Opa! Greek Festival Showcases Traditions


Greek Fest

OPA: A Greek word that may be used as an exclamation; a word or pronouncement of celebration, celebration of life itself. It is a way of expressing joy and gratitude to God, life and others for bringing us into the state of ultimate wisdom; a humorous affirmation that you’re the best, that you’re where you’re supposed to be, and that you need to stop and celebrate.

Based on the above definition, Opa! is the perfect word to describe the Greek Festival that was held in June on the grounds of Grand Blanc’s Assumption Greek Orthodox Church. Attendees found their senses tantalized by the mouth-watering aromas of grilled chicken and lamb, honey-soaked pastries, as well as lively Greek music and the pageantry of traditional dancing. Although the weather was very warm and humid, it didn’t stop hundreds of people from enjoying the event.

Temptingly displayed under one tent was tray after tray of Greek pastries: delicate confections made with an abundance of honey, nuts and fruits. Women stood over a fry-pot filled with hot, bubbling oil making Loukoumade – tiny, deep-fried dough balls that are soaked in honey syrup and then covered with cinnamon or nuts. Mary Kottalis busily made traditional Greek coffee in a briki – a small, long-handled pot made of brass or copper. She added finely ground coffee beans and sugar to water. After the coffee sank to the bottom and the sugar dissolved, she placed the briki on a gas burner and cooked the coffee until a ring of foam formed on the top. It was then poured into cups and served to festival-goers who enjoyed its sweet, rich flavor.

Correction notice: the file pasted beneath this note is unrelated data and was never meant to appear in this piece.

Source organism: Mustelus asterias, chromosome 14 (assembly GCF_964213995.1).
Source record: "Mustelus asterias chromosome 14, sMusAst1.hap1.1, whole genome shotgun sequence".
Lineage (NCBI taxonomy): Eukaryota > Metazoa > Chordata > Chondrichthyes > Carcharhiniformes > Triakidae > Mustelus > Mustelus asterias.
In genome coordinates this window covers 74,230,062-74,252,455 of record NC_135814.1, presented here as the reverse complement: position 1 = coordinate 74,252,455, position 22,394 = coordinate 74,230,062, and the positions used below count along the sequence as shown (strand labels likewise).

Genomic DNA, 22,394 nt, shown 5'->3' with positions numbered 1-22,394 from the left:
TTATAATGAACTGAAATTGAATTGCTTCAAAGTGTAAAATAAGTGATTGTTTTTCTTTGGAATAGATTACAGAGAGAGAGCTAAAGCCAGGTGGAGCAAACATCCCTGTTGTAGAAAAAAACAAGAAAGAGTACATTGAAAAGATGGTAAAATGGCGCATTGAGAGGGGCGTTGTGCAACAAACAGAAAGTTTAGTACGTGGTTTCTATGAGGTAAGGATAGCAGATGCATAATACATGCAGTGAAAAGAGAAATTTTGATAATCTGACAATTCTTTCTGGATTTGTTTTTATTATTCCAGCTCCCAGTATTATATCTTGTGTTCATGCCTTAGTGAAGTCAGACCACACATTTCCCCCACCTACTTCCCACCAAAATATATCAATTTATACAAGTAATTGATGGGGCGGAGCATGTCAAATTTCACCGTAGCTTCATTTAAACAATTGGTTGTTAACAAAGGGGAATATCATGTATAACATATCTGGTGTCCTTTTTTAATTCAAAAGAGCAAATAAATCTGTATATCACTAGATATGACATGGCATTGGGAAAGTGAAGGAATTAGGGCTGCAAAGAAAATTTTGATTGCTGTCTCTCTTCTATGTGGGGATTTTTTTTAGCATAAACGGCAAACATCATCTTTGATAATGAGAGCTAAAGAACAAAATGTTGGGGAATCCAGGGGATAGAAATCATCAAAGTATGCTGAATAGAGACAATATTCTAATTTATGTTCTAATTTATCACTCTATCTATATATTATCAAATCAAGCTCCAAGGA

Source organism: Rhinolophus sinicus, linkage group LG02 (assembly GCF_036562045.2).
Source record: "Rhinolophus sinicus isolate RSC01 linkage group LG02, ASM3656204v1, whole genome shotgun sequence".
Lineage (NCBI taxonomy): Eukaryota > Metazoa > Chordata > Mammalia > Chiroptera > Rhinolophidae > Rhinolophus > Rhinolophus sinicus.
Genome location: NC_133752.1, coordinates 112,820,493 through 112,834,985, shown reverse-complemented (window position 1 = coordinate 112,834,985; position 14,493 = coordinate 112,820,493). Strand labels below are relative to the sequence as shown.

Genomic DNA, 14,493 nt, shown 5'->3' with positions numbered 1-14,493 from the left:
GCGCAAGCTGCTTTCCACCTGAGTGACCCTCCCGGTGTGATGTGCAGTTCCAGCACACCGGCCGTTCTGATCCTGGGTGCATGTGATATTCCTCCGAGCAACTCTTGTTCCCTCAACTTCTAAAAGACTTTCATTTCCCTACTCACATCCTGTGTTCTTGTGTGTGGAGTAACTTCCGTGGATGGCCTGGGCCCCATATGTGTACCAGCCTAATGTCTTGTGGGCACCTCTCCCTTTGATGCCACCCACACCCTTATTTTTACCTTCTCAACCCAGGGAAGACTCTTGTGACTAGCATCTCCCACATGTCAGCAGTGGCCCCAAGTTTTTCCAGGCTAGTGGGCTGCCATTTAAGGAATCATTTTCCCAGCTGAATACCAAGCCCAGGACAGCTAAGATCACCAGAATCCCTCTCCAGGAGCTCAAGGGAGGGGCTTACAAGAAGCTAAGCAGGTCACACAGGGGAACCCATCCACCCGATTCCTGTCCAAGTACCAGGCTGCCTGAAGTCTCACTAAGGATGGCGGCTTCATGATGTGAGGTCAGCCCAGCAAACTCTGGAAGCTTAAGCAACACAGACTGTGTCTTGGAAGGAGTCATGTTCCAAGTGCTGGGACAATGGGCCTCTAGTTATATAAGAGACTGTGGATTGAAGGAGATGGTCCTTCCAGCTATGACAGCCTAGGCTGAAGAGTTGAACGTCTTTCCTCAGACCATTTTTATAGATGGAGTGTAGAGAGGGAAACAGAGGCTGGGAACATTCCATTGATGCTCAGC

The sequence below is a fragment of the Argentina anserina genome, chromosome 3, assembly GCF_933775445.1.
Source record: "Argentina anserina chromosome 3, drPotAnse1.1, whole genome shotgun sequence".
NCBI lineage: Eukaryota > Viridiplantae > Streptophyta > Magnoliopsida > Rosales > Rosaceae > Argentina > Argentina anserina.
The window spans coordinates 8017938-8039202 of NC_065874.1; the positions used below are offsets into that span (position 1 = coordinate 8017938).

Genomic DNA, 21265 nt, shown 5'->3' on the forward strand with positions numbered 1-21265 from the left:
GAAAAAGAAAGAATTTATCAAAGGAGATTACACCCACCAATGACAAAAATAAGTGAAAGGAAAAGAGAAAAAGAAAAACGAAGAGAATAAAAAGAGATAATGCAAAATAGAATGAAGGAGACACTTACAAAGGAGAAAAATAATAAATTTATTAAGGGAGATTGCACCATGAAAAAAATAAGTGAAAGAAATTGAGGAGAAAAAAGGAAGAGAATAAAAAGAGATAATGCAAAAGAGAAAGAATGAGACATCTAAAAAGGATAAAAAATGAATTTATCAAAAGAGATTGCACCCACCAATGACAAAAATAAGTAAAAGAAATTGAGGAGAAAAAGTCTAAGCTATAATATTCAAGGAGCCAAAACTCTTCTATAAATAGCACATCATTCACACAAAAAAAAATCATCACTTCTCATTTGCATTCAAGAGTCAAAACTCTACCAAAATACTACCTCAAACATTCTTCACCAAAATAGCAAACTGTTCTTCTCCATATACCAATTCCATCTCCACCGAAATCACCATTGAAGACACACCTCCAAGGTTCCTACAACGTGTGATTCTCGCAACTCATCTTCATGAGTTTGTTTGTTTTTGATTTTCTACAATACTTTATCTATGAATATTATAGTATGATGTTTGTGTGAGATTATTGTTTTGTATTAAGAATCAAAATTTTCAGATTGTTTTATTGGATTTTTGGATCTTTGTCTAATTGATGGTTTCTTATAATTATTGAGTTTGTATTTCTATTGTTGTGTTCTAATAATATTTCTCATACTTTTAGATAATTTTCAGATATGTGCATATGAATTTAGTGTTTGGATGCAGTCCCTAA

In a huge white tent, Greek dinners were served to those seeking to savor authentic delicacies. Several volunteers spent hours cooking tasty Greek favorites such as Moussaka, a layered eggplant dish of seasoned ground beef, potatoes and cheese in a cream sauce; and Pastitsio, a layered macaroni dish with herbed tomato sauce and ground beef topped with béchamel sauce. Other favorites included Dolmades – traditional stuffed grape leaves – and Spanakopita, baked layers of philo dough flavored with dill and stuffed with spinach, feta cheese and green onion.

The Greek Festival isn’t just about the food; family members and friends gather to socialize and celebrate their heritage. Older gentlemen dressed in finery greeted each other with a hug, a pat on the back and a kiss on each cheek. Families ate together while enjoying entertainment provided by The Levendes, a group that performed Traditional and Modern Greek music with a unique flair. In traditional costume, various groups dazzled attendees with some of the hundreds of Greek folk dances, each a beautiful expression of Greek history and culture.

Yes, the Greek Festival made every attendee apt to shout, “Opa!”


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